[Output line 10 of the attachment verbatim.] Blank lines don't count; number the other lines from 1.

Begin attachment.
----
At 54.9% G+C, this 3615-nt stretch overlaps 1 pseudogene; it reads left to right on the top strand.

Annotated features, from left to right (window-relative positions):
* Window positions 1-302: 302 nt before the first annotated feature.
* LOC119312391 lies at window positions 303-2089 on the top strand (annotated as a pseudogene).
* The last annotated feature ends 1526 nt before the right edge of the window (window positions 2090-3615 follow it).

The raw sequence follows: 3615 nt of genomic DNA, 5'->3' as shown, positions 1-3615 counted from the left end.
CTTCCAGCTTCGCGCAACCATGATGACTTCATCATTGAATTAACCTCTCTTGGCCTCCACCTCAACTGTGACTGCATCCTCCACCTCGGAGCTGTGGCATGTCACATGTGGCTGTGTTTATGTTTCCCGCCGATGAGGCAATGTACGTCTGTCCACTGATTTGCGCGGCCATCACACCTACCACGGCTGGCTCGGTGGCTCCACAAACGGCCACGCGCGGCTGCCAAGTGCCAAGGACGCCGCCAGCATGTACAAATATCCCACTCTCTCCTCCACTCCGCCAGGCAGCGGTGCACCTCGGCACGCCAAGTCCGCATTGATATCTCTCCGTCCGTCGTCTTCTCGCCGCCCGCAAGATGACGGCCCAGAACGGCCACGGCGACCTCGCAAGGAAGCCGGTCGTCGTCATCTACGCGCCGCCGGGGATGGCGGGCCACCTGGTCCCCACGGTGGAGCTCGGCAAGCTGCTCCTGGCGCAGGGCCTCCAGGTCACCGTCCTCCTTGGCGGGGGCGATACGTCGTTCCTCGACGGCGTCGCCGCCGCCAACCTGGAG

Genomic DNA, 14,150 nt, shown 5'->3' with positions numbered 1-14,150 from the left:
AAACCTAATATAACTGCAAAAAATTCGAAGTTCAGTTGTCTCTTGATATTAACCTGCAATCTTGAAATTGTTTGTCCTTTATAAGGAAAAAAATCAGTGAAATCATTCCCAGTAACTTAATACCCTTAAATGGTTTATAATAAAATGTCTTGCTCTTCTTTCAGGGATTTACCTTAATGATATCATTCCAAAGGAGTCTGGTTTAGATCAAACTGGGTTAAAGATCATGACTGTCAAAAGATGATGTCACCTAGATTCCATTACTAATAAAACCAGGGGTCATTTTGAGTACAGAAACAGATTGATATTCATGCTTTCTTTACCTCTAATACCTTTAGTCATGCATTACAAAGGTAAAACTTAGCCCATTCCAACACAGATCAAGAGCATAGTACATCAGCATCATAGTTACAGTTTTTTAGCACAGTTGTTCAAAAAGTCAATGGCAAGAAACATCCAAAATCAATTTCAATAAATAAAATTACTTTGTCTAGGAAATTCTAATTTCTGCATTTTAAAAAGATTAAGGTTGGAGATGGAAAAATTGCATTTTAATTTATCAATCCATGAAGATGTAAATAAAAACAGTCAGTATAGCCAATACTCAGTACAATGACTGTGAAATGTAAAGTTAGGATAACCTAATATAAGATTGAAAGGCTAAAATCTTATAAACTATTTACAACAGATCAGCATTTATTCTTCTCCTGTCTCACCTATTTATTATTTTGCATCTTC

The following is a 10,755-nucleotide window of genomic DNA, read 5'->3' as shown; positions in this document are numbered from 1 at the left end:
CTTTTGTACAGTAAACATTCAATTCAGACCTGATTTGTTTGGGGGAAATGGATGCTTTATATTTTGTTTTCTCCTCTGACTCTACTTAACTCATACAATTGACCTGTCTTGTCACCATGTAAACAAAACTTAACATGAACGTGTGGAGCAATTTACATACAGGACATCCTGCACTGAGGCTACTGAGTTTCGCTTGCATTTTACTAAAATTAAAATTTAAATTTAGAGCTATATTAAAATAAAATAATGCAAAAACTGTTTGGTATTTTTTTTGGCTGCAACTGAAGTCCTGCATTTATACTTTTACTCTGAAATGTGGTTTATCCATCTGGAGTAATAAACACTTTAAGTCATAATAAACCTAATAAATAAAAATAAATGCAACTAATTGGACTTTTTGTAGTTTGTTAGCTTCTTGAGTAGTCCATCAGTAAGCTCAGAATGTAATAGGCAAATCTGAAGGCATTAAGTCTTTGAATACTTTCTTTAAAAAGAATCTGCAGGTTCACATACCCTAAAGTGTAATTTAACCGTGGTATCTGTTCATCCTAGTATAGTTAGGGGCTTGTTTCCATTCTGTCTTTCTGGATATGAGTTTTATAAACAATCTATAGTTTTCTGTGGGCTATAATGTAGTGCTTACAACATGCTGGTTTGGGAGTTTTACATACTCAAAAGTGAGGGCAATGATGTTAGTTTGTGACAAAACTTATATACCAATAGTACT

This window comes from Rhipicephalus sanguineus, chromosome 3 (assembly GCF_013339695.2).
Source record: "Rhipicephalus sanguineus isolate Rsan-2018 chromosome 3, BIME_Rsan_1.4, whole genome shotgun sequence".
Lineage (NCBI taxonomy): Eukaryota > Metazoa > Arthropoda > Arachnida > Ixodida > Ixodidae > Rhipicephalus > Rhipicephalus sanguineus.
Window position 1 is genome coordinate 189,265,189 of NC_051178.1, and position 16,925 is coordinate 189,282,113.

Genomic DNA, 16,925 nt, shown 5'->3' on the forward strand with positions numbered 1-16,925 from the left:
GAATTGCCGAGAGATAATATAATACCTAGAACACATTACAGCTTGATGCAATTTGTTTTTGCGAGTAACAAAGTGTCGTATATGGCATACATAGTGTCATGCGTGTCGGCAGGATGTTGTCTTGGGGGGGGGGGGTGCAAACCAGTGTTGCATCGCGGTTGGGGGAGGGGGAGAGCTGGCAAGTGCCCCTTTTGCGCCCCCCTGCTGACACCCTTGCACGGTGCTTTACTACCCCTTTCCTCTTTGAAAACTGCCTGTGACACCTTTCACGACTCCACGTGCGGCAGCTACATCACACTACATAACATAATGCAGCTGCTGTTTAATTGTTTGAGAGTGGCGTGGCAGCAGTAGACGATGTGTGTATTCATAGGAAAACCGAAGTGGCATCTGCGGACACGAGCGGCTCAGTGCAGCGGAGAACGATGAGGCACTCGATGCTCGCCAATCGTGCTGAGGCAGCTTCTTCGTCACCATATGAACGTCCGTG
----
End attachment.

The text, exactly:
The following is a 10,755-nucleotide window of genomic DNA, read 5'->3' as shown; positions in this document are numbered from 1 at the left end: